The extensive anthropogenic use of platinum, a rare element found in low natural abundance in the Earth’s continental crust and one of the critical raw materials in the EU innovation partnership framework, has resulted in increased concentrations in surface environments. To minimize its spread and increase its recovery from the environment, biological recovery via different microbial systems is explored. In contrast, studies focusing on the effects of prolonged exposure to Pt are limited. In this study, we used the metal-resistant Cupriavidus metallidurans NA4 strain to explore the adaptation of environmental bacteria to platinum exposure. We used a combined Nanopore–Illumina sequencing approach to fully resolve all six replicons of the C. metallidurans NA4 genome, and compared them with the C. metallidurans CH34 genome, revealing an important role in metal resistance for its chromid rather than its megaplasmids. In addition, we identified the genomic and transcriptomic changes in a laboratory-evolved strain, displaying resistance to 160 µM Pt4+. The latter carried 20 mutations, including a large 69.9 kb deletion in its plasmid pNA4_D (89.6 kb in size), and 226 differentially-expressed genes compared to its parental strain. Many membrane-related processes were affected, including up-regulation of cytochrome c and a lytic transglycosylase, down-regulation of flagellar and pili-related genes, and loss of the pNA4_D conjugative machinery, pointing towards a significant role in the adaptation to platinum. Full article
(This article belongs to the Special Issue Genomics of Bacterial Metal Resistance)
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Open AccessArticle
Using a Chemical Genetic Screen to Enhance Our Understanding of the Antimicrobial Properties of Gallium against Escherichia coli
Genes 2019, 10(1), 34; https://doi.org/10.3390/genes10010034 - 09 Jan 2019
Cited by 1
Abstract
The diagnostic and therapeutic agent gallium offers multiple clinical and commercial uses including the treatment of cancer and the localization of tumors, among others. Further, this metal has been proven to be an effective antimicrobial agent against a number of microbes. Despite the [...] Read more.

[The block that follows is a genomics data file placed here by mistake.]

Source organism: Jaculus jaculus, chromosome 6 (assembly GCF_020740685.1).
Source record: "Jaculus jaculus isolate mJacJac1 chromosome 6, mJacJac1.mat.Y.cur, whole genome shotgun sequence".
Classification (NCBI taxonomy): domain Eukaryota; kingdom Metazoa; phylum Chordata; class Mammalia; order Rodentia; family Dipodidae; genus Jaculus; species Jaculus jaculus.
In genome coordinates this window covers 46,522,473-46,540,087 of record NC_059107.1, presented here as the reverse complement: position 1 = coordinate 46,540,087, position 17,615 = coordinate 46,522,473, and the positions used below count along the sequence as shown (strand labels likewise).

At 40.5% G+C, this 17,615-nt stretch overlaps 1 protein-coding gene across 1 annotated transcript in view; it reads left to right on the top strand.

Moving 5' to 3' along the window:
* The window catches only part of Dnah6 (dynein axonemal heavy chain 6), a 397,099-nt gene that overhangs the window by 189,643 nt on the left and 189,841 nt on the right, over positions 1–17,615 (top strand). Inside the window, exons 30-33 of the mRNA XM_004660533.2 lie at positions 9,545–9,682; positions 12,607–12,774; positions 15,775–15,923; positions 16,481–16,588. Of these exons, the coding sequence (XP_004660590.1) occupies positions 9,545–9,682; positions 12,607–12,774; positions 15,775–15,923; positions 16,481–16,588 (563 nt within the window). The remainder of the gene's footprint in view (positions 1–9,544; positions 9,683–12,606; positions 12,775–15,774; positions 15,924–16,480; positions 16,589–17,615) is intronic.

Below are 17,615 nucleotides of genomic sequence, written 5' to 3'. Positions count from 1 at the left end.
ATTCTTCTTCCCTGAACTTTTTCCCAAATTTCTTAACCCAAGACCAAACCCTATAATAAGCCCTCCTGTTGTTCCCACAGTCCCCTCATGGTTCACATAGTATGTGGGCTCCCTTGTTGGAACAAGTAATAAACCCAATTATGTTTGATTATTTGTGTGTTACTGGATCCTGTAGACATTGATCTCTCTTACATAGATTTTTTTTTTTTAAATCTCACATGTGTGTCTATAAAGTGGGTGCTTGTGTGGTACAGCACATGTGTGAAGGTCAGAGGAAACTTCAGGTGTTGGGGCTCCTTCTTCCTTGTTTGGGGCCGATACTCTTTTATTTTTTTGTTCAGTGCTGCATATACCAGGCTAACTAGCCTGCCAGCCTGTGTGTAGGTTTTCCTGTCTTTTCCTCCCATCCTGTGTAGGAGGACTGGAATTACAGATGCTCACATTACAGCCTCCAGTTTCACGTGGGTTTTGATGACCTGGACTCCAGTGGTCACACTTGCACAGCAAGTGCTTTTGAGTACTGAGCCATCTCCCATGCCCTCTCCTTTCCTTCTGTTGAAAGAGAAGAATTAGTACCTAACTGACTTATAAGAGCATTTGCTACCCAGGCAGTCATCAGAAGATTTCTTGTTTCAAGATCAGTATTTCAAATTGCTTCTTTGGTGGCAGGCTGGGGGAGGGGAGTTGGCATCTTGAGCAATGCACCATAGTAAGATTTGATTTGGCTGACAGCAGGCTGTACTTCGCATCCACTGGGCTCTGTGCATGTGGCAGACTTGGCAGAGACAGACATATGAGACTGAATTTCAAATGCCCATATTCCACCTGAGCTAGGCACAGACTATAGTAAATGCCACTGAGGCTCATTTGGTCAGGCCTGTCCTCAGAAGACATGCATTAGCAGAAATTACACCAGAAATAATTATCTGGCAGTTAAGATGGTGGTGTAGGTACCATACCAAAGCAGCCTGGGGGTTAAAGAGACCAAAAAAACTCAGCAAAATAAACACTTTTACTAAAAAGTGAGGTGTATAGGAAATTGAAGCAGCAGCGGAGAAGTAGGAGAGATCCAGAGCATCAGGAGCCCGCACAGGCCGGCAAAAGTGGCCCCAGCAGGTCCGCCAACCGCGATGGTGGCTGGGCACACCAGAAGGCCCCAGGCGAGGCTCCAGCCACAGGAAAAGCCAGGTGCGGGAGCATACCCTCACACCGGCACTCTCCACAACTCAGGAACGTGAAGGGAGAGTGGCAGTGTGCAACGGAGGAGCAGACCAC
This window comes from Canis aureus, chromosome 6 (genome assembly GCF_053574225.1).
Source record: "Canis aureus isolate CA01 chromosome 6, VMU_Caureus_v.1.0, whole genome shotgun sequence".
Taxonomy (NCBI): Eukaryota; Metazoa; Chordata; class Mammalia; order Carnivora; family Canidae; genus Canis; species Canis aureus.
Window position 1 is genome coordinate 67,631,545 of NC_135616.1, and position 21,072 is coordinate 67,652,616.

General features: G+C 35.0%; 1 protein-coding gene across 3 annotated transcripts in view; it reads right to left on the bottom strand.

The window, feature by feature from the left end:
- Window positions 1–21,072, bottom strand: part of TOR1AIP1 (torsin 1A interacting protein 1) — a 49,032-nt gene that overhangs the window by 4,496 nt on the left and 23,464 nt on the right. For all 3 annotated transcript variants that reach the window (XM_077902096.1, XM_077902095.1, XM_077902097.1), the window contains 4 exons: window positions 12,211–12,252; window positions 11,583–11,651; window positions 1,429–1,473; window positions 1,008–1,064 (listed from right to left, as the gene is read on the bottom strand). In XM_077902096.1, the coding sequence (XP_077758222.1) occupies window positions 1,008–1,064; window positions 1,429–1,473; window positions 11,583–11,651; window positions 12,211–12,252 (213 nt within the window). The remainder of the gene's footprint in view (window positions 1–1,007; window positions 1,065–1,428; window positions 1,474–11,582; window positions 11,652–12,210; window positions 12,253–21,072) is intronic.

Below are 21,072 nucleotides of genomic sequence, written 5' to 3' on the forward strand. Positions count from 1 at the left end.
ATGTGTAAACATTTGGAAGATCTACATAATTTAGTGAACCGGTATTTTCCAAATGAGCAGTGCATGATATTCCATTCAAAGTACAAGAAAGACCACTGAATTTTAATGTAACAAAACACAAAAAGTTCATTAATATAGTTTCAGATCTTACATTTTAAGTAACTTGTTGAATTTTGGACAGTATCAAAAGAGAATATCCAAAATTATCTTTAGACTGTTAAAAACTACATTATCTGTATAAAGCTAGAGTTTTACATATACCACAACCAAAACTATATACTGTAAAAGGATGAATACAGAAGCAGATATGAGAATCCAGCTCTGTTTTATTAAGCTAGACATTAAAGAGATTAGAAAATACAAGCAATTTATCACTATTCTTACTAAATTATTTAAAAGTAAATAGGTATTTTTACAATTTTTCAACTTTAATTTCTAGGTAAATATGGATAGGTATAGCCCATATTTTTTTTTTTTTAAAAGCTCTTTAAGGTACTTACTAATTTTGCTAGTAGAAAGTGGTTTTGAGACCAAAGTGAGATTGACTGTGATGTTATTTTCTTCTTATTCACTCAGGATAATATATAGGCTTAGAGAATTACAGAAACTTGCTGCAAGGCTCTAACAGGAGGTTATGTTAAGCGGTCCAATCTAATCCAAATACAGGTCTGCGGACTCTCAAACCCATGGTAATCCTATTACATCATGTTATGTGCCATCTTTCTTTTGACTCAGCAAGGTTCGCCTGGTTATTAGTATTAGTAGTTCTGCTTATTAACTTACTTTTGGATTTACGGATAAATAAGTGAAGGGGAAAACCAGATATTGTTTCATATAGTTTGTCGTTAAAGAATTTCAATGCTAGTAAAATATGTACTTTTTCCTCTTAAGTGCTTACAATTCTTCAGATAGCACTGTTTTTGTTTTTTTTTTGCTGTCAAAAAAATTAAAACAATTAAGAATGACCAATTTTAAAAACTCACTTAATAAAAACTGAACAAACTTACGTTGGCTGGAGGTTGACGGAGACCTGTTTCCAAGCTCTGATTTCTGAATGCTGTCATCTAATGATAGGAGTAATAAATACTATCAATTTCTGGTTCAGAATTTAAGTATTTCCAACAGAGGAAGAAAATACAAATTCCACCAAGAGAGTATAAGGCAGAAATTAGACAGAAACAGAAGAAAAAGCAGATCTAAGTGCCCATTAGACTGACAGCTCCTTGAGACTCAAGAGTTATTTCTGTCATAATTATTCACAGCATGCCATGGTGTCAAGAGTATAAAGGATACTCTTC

The diagnostic and therapeutic agent gallium offers multiple clinical and commercial uses including the treatment of cancer and the localization of tumors, among others. Further, this metal has been proven to be an effective antimicrobial agent against a number of microbes. Despite the latter, the fundamental mechanisms of gallium action have yet to be fully identified and understood. To further the development of this antimicrobial, it is imperative that we understand the mechanisms by which gallium interacts with cells. As a result, we screened the Escherichia coli Keio mutant collection as a means of identifying the genes that are implicated in prolonged gallium toxicity or resistance and mapped their biological processes to their respective cellular system. We discovered that the deletion of genes functioning in response to oxidative stress, DNA or iron–sulfur cluster repair, and nucleotide biosynthesis were sensitive to gallium, while Ga resistance comprised of genes involved in iron/siderophore import, amino acid biosynthesis and cell envelope maintenance. Altogether, our explanations of these findings offer further insight into the mechanisms of gallium toxicity and resistance in E. coli. Full article
(This article belongs to the Special Issue Genomics of Bacterial Metal Resistance)
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Open AccessArticle
Genomic Islands Confer Heavy Metal Resistance in Mucilaginibacter kameinonensis and Mucilaginibacter rubeus Isolated from a Gold/Copper Mine
Genes 2018, 9(12), 573; https://doi.org/10.3390/genes9120573 - 23 Nov 2018
Abstract
Heavy metals (HMs) are compounds that can be hazardous and impair growth of living organisms. Bacteria have evolved the capability not only to cope with heavy metals but also to detoxify polluted environments. Three heavy metal-resistant strains of Mucilaginibacer rubeus and one of [...] Read more.